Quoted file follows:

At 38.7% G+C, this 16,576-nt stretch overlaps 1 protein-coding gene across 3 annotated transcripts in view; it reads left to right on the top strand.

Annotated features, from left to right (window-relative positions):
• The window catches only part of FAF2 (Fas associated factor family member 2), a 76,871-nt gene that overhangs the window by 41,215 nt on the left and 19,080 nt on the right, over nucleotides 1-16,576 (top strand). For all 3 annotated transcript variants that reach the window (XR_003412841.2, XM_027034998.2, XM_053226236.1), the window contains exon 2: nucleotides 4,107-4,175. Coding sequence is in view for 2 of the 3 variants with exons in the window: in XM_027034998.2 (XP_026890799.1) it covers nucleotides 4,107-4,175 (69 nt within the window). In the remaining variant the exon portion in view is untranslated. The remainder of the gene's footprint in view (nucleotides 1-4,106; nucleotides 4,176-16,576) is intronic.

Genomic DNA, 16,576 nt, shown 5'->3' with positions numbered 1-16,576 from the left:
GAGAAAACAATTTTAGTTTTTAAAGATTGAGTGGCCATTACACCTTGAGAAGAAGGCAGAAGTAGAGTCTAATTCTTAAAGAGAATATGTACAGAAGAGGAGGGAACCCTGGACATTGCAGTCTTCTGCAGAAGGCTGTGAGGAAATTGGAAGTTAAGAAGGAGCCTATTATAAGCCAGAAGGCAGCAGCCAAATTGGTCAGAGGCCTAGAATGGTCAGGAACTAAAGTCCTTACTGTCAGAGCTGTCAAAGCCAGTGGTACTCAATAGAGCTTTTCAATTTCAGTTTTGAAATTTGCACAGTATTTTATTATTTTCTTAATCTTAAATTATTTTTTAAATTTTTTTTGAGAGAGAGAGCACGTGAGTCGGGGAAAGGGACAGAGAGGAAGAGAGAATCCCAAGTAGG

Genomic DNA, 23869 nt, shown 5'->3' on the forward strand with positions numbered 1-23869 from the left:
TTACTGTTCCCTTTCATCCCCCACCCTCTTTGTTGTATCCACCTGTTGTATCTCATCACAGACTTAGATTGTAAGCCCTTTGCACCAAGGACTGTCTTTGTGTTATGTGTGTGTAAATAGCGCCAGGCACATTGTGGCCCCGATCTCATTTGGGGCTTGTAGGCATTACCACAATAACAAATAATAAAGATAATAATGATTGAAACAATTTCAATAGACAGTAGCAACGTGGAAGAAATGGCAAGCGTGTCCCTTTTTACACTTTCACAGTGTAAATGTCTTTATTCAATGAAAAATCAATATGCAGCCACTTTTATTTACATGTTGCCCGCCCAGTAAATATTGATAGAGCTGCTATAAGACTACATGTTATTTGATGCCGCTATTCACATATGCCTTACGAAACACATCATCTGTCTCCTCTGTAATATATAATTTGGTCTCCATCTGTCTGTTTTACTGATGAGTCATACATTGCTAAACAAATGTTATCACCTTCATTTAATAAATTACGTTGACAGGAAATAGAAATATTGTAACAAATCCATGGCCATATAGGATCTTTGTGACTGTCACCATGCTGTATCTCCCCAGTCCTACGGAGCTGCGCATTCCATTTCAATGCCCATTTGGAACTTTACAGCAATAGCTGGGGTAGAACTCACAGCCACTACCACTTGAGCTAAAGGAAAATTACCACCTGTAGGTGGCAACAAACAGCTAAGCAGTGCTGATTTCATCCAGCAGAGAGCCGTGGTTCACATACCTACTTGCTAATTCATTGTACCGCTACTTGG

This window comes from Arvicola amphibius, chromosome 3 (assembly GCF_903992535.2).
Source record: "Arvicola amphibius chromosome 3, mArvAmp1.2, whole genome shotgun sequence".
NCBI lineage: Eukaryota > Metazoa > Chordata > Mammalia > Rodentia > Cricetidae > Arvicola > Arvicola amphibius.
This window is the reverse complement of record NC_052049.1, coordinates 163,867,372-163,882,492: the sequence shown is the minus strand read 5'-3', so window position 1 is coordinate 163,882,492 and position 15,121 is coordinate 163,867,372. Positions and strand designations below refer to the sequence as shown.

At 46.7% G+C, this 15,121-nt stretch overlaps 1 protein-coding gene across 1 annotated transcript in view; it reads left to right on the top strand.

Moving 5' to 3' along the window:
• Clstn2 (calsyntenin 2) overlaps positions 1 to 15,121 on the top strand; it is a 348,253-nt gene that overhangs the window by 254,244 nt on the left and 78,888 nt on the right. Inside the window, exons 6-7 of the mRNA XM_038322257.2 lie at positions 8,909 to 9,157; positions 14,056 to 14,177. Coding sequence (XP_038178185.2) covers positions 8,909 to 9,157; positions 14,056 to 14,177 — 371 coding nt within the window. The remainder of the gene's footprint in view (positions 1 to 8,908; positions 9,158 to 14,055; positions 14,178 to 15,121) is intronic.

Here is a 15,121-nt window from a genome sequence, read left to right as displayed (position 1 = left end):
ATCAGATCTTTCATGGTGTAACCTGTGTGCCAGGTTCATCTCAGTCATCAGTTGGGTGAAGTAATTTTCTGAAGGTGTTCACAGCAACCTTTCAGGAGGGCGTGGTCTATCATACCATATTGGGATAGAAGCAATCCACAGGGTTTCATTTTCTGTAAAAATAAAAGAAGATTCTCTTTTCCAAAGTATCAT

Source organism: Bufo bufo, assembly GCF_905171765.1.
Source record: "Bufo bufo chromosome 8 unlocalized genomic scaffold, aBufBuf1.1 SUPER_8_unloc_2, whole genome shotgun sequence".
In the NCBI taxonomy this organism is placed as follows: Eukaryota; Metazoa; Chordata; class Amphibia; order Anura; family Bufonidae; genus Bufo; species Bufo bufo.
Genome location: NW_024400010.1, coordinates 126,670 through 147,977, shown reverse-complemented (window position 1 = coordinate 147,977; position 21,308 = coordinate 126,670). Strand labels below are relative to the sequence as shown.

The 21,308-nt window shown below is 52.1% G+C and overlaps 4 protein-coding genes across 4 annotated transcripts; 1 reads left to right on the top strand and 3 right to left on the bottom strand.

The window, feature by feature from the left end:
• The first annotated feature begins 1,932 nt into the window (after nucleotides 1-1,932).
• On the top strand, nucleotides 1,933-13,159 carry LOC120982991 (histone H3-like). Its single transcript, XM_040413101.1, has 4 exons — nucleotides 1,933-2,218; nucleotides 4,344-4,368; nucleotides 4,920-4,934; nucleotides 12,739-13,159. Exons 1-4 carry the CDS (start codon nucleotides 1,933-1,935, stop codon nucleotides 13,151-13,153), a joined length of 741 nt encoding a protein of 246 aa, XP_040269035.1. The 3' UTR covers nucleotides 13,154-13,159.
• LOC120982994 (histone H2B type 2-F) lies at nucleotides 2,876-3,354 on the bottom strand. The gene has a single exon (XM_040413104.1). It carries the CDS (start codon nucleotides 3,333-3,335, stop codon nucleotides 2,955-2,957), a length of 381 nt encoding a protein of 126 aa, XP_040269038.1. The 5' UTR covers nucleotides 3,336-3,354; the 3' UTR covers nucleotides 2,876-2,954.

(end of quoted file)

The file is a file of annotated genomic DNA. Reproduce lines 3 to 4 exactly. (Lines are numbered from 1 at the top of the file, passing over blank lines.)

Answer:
• The window catches only part of FAF2 (Fas associated factor family member 2), a 76,871-nt gene that overhangs the window by 41,215 nt on the left and 19,080 nt on the right, over nucleotides 1-16,576 (top strand). For all 3 annotated transcript variants that reach the window (XR_003412841.2, XM_027034998.2, XM_053226236.1), the window contains exon 2: nucleotides 4,107-4,175. Coding sequence is in view for 2 of the 3 variants with exons in the window: in XM_027034998.2 (XP_026890799.1) it covers nucleotides 4,107-4,175 (69 nt within the window). In the remaining variant the exon portion in view is untranslated. The remainder of the gene's footprint in view (nucleotides 1-4,106; nucleotides 4,176-16,576) is intronic.

Genomic DNA, 16,576 nt, shown 5'->3' with positions numbered 1-16,576 from the left: